1 Aug 2019 • From Elizabeth, our Vicar
August brings with it a selection of festivals and commemorations for us to ponder on. We begin on 6th August with the festival of the Transfiguration of our Lord. The Transfiguration makes clear that God’s salvation – brought to us by Jesus – is for all people. The presence on the mountain-top of Moses and Elijah brings the testimony of the law and the prophets to Jesus, and the event also anticipates the forth-coming resurrection, giving us all a foretaste of eternal life.
On 24th August the Church remembers the Apostle Bartholomew. It’s generally believed that Bartholomew is the same person as Nathaniel – whom Philip brings with him to meet Jesus. Bartholomew is present in the scene beside the Sea of Galilee following the resurrection of Jesus, and it’s there that he recognises and proclaims that Jesus is the ‘Son of God.’
We celebrate the life of John the Baptist in June, but on August 29th we remember the troubling story of the beheading of John. John the Baptist was a bold and unusual figure, prepared to speak out against the immorality that he saw in people’s lives, and to call people in authority to repentance. Following the arrest of John, Jesus immediately took up John’s message and proclaimed, ‘Repent, for the kingdom of heaven has come near.’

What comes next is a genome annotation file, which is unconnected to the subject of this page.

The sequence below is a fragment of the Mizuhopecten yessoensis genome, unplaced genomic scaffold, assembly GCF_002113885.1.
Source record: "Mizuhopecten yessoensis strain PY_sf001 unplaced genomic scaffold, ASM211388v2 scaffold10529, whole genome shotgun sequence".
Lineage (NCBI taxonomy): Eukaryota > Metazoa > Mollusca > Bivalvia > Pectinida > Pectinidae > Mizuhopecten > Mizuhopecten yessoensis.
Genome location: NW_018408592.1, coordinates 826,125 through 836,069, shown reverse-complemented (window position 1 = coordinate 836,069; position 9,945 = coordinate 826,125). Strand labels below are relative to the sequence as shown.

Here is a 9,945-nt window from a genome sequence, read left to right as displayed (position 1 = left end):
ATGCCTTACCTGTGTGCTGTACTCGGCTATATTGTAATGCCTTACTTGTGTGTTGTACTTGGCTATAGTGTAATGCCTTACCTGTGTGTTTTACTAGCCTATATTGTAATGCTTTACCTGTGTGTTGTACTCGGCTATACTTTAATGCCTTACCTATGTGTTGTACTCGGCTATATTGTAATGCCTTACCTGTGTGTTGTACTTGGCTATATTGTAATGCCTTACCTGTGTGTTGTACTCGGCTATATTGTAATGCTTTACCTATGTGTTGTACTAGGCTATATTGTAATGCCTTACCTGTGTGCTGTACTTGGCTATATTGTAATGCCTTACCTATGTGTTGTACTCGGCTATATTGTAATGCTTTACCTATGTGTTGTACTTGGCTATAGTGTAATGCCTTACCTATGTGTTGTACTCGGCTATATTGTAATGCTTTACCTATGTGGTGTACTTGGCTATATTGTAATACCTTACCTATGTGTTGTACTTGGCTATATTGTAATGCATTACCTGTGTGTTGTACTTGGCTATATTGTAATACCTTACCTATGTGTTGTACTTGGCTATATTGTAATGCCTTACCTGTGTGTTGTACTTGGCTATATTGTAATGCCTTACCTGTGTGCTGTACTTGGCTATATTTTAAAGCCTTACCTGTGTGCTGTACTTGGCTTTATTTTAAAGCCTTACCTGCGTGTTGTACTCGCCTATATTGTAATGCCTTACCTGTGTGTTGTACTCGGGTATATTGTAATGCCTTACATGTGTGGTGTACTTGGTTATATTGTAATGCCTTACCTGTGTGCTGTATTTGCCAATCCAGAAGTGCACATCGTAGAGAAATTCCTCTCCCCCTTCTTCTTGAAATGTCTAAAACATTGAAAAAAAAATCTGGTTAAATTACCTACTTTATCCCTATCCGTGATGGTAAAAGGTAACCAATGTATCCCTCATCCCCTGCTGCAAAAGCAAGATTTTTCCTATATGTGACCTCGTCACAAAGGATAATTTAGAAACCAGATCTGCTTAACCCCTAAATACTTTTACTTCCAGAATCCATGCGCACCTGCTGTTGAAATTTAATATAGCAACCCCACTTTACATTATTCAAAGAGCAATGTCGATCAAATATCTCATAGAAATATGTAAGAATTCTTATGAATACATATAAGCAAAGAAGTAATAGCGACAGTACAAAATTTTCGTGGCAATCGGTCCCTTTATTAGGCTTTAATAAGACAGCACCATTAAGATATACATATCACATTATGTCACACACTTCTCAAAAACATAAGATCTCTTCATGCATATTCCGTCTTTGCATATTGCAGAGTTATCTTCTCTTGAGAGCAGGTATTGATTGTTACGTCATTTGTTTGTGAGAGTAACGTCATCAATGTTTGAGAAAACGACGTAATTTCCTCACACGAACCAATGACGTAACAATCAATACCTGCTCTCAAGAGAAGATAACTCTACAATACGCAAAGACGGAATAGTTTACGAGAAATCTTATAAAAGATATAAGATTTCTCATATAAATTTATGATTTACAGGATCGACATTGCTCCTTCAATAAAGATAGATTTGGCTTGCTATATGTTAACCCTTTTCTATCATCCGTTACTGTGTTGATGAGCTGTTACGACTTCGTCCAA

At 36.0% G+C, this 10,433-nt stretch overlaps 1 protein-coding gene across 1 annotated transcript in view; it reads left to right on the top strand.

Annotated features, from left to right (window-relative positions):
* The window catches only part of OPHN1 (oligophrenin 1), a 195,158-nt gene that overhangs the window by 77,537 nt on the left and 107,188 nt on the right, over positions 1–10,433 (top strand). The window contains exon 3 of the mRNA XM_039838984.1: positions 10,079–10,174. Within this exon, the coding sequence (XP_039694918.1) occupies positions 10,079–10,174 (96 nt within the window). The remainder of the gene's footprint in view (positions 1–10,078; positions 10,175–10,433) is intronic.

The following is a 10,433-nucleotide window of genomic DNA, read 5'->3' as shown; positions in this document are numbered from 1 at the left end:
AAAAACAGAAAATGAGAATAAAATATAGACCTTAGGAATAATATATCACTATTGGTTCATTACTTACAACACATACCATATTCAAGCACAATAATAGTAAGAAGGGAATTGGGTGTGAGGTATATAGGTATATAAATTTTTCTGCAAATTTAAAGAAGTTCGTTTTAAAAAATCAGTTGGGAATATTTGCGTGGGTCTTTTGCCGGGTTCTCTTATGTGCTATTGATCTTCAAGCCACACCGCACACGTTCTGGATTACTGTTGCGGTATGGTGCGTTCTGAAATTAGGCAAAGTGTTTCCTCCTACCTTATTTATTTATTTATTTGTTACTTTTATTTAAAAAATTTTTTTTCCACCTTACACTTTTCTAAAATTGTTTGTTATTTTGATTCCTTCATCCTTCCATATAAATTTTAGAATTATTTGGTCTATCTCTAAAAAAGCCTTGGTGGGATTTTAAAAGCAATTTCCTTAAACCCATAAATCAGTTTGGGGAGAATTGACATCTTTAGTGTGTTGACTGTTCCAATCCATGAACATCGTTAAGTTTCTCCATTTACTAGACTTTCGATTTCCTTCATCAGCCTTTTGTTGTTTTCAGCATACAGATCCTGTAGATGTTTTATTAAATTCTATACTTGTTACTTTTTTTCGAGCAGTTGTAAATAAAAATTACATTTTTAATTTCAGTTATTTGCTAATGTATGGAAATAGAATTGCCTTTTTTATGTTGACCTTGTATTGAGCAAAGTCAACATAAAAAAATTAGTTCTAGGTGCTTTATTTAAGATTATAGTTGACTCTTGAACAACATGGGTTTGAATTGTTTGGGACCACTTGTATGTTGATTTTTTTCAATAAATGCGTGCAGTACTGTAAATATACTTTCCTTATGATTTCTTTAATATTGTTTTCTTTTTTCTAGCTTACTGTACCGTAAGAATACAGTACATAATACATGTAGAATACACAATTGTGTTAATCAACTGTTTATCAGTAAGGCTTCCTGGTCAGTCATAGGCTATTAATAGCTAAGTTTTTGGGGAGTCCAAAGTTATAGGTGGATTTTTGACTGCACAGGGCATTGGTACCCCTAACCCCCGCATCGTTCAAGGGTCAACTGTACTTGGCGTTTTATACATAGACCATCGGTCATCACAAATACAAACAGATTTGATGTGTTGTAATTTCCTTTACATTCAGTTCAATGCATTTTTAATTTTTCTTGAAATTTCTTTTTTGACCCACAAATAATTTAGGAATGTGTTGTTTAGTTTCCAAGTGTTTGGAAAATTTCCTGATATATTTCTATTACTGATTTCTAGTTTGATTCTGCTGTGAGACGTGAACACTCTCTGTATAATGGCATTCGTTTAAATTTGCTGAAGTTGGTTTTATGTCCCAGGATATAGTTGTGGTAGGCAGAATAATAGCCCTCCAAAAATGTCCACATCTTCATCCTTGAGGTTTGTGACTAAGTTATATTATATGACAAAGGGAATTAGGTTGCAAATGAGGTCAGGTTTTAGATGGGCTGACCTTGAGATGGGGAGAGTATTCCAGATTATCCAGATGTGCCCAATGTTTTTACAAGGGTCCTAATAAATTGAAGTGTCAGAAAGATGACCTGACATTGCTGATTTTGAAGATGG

August also brings us days in which to remember some people who give us more recent examples of Christian discipleship. Mary Sumner (9th August) was born in 1829, and in 1876 she founded the still popular Mother’s Union. The Mother’s Union was created as a place where mothers of all classes in society could be united in their aim of bringing children up in the Christian faith, with baptism and parental example being the guiding principles.
Florence Nightingale (13th August) was born in 1820. She is well known for her fight against the poor conditions that wounded soldiers were living in during the Crimean War, and for encouraging the recruitment of nurses to care for them. After her return to England she worked to reform nursing practices, and to establish the nursing school at St Thomas’s hospital in London. Octavia Hill (13th August) was born in 1838 and was another woman committed to social reform. As a teacher she became aware of the very poor conditions in which many of her pupils lived, and by borrowing money and investing in slum properties, she was able to encourage the concept of financial viability, rather than simple charity. Always motivated by her Christian faith, Octavia became a pioneer of housing reform – a task she continued until her death in 1912.
So, whether they lived long ago or more recently, these people – saints in their name or saints in their deeds – are examples of the places that faith can take a person to. These last weeks of summer provide us all with a chance to ponder where our faith will take us, individually and as a church community, in the coming months.